You might laugh a little and cry a lot, but don’t think this movie will make you ponder too deeply about illegal immigration. Though “Under the Same Moon,” directed by Patricia Riggen, does a lot of talking about the subject, the heart of this film is about the separation and reunion of a boy and his mother.
The opening scene presents Carlitos (Adrian Alonso) and Rosario (Kate del Casillo), waking up to the sounds of their alarms. For a second it’s as if they are waking up together, but it soon becomes clear they could not be further apart. The film wastes no time laying it on thick when Carlitos and Rosario share their weekly telephone call via pay-phone. And once the waterworks start pouring from the adorably chubby 9-year-old, we are pulled into a film that just won’t let us go.
We soon find out that four years earlier Rosario swam across the border with a friend, who she now lives with in Los Angeles. She sends money to her son in Mexico each month, but she questions whether the separation is worth what it can buy. Carlitos works with a woman selling passage across the border, longing for the day when he’ll be with his mom again.
Fortunately for Carlitos, a Mexican-American college student named Marta (“Ugly Betty”’s America Ferrera) walks in with her brother offering to take babies across the border for cash. Carlitos’ boss dismisses her, retorting that she doesn’t even speak Spanish. However, Carlitos remembers this offer after his grandmother unexpectedly dies. When he decides it’s time to take matters into his own hands, he makes his way across the border with Marta, hiding in a hole carved out of the backseat.
With the help of strangers, Carlitos begins a journey that must ultimately end on Sunday, before his mother calls and begins to worry. Another undocumented immigrant, Enrique (Eugenio Derbez), who is at first disgruntled by Carlitos’ helplessness, finds compassion in his heart and gives Carlitos the strength he needs to forge on despite his struggles. Meanwhile, Rosario finds herself questioning whether she should go back to Mexico or marry Chito (Isaac Bravo), a legal citizen she clearly does not love, but who could offer her the security she needs.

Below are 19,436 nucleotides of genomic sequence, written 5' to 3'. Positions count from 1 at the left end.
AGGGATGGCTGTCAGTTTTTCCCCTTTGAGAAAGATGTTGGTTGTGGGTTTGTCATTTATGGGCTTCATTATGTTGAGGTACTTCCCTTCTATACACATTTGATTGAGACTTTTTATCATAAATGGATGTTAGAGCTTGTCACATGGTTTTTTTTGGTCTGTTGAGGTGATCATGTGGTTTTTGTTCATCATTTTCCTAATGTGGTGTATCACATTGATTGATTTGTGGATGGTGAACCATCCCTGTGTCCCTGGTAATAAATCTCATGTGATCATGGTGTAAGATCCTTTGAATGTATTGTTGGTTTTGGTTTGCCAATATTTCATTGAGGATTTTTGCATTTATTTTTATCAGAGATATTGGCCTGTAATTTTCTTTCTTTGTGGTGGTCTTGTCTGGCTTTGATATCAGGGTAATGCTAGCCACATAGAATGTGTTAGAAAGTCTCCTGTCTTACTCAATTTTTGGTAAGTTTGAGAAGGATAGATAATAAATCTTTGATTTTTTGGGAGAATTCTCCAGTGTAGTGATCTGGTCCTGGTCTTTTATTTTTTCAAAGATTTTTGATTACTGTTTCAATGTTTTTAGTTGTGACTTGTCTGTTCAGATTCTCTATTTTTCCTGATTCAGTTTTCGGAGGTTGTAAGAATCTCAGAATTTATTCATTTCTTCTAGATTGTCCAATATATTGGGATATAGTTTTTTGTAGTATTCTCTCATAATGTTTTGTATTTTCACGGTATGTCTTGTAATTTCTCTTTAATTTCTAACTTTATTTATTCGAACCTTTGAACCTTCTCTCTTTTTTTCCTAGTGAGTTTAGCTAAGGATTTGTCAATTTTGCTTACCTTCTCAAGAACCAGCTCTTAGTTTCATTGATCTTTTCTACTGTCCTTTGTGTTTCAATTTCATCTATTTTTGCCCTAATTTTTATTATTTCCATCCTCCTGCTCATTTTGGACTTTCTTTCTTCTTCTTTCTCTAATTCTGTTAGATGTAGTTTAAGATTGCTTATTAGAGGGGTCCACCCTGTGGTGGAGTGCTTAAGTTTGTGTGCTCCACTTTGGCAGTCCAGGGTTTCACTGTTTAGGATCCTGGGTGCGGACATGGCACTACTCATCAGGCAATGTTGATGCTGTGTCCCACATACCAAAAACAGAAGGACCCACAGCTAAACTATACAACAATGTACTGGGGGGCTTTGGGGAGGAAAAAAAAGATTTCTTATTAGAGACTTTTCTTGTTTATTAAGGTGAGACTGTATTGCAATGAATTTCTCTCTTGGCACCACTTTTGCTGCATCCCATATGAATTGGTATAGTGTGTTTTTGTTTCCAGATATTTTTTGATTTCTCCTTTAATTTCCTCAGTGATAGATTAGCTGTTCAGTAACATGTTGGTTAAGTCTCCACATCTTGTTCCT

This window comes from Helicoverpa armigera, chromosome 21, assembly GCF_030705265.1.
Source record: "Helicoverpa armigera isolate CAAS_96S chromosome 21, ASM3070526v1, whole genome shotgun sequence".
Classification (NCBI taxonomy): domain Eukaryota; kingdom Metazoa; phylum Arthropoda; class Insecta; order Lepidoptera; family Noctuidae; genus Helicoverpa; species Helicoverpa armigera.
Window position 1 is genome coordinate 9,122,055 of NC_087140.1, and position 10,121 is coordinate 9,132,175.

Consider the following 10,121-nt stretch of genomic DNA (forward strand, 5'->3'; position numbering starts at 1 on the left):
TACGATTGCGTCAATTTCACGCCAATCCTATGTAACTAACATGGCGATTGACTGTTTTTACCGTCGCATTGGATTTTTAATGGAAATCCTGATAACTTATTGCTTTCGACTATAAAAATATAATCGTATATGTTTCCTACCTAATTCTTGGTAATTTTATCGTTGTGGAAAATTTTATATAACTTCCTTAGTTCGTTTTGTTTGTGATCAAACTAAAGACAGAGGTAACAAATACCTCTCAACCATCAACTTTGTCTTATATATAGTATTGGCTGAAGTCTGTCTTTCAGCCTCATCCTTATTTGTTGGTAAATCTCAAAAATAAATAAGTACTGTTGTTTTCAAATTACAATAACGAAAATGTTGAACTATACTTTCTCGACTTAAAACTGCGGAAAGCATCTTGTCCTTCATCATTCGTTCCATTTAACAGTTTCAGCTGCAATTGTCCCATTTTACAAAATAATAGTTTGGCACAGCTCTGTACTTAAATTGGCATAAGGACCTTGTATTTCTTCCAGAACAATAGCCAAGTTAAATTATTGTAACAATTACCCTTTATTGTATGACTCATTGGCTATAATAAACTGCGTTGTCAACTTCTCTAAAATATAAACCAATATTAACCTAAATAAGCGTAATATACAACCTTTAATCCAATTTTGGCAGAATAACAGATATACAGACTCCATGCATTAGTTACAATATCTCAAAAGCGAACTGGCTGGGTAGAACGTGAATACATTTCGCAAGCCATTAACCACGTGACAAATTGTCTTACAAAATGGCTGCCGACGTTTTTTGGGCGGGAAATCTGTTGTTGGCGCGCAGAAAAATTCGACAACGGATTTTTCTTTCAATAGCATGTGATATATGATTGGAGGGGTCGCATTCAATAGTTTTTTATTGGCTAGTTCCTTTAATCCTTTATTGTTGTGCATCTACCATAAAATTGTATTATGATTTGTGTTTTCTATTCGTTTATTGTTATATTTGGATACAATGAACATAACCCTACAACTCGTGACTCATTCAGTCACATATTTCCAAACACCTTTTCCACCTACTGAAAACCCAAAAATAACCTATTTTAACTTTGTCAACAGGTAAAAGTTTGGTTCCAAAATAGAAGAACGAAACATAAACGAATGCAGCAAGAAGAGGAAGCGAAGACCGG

Though “Under the Same Moon” struggles to be more, it is ultimately only successful at pulling on the heart strings. At times it strays into the arena of melodrama, but the realistic subject matter prevents it from being overly sentimental.
The film’s main problem lies in its treatment of the issue of illegal immigration. The plot is altogether too contrived, and its depictions of Mexicans and Americans are too stereotypical. How unfortunate that the film is all emotion and no relevance, considering how pertinent the subject matter is at this time.
Luckily, these contrivances are mostly overshadowed by the earnest performances given by Alonso and Casillo. Alonso shines brightly as the spirited and sincere child whose only goal is to make his way to his mother. We are on his side from the start, and he exudes so much energy it does not seem like much of a stretch for him to cross the hundreds of miles from El Paso to Los Angeles. The very beautiful Casillo also gives a performance that evokes the pain of a mother separated from her child. She remains reserved, as if a whole piece of her life is gone while parted from Carlitos.
Though the film never manages to supersede convention, particularly when dealing with illegal immigration, it is difficult not to bask in Carlito’s and Rosario’s joy when they are finally reunited. Just expect to shed a tear or two.